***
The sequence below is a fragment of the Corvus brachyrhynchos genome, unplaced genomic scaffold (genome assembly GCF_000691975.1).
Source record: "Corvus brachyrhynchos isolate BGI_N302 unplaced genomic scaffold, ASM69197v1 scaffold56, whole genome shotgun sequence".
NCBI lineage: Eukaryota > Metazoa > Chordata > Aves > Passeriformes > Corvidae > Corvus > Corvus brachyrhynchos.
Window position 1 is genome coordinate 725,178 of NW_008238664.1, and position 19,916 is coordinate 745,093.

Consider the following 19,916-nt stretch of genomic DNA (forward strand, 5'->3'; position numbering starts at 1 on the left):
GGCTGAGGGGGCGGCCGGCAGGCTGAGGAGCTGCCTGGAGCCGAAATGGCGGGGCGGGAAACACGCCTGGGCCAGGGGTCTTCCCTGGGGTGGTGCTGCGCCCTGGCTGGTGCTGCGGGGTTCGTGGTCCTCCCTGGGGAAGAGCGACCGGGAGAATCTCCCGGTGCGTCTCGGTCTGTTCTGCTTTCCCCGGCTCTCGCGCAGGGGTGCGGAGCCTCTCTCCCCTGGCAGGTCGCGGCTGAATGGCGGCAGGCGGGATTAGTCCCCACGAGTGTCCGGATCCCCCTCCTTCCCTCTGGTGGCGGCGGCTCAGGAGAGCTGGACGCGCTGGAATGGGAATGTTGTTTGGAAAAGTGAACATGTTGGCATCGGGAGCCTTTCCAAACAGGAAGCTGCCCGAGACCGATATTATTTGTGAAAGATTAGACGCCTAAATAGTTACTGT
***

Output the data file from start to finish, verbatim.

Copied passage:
The sequence below is a fragment of the Corvus brachyrhynchos genome, unplaced genomic scaffold (genome assembly GCF_000691975.1).
Source record: "Corvus brachyrhynchos isolate BGI_N302 unplaced genomic scaffold, ASM69197v1 scaffold56, whole genome shotgun sequence".
NCBI lineage: Eukaryota > Metazoa > Chordata > Aves > Passeriformes > Corvidae > Corvus > Corvus brachyrhynchos.
Window position 1 is genome coordinate 725,178 of NW_008238664.1, and position 19,916 is coordinate 745,093.

Consider the following 19,916-nt stretch of genomic DNA (forward strand, 5'->3'; position numbering starts at 1 on the left):
GGCTGAGGGGGCGGCCGGCAGGCTGAGGAGCTGCCTGGAGCCGAAATGGCGGGGCGGGAAACACGCCTGGGCCAGGGGTCTTCCCTGGGGTGGTGCTGCGCCCTGGCTGGTGCTGCGGGGTTCGTGGTCCTCCCTGGGGAAGAGCGACCGGGAGAATCTCCCGGTGCGTCTCGGTCTGTTCTGCTTTCCCCGGCTCTCGCGCAGGGGTGCGGAGCCTCTCTCCCCTGGCAGGTCGCGGCTGAATGGCGGCAGGCGGGATTAGTCCCCACGAGTGTCCGGATCCCCCTCCTTCCCTCTGGTGGCGGCGGCTCAGGAGAGCTGGACGCGCTGGAATGGGAATGTTGTTTGGAAAAGTGAACATGTTGGCATCGGGAGCCTTTCCAAACAGGAAGCTGCCCGAGACCGATATTATTTGTGAAAGATTAGACGCCTAAATAGTTACTGT